7.2 Any personal information gathered about a young person will be stored in a safe and confidential place. Only those who need to know will have access to this information. It may be necessary to pass this information on to the relevant authorities, such as social services, police, MTC Novo, and either parents/guardians or carers (if appropriate). When doing so, ABoB will ensure that the young person is involved and gives consent in making that decision. The only situation when a referral can and will be made without the consent of the young person will be if that young person is at serious risk of harm or of causing serious harm (e.g. life threatening or of a serious nature). (See Confidentiality Policy & Procedure for more details).
8. Responding to any suspicions, concerns or allegations
8.1 Any concerns about behaviour of a staff member, volunteer, or trustee board member must be raised immediately with the designated safeguarding officer and the safeguarding alert procedure outlined in Section 9 – raising a safeguarding alert must be followed.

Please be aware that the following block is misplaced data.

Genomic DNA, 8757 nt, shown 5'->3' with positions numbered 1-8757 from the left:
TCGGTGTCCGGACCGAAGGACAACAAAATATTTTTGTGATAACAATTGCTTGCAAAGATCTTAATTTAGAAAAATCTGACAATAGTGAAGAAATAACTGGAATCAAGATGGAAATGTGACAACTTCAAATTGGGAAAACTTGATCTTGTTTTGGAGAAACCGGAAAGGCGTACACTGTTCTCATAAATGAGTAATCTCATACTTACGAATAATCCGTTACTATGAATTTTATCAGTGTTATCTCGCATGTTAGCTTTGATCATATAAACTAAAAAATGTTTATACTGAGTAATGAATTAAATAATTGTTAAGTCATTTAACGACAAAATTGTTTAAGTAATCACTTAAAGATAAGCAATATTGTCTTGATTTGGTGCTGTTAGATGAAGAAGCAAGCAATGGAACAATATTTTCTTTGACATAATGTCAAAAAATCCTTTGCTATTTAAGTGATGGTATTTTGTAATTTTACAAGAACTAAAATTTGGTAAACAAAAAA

8.2 All staff have the right to report any concerns, or suspicions they may have, about another member of staff in confidence and free from harassment, being treated unfairly or being penalised. 8.3 Concerns or suspicions raised about another member of staff within ABoB must be reported to the local designated safeguarding officer and the ABoB Hub Officer
8.4 If the concern is regarding the designated safeguarding officer himself then concerns or suspicions should be made to the deputy safeguarding officer and to the ABoB Hub Officer – thereby concerns and safeguarding alerts can be made through a parallel line of confidential communication to ABoB Hub.
8.5 Where an allegation has been made about a member of staff they will receive support throughout the process and thereafter as necessary from the Community ‘Conductorʼ and the Designated Safeguarding Officer and / or deputy.
8.6 Support mechanisms put in place by ABoB will not jeopardise any investigation or put young people at risk.
9. Raising a Safeguarding Alert
9.1 If you have a concern about a young manʼs safety and well-being or he confides in you, you must act immediately
9.2 Stay calm and approachable; do not let your shock show.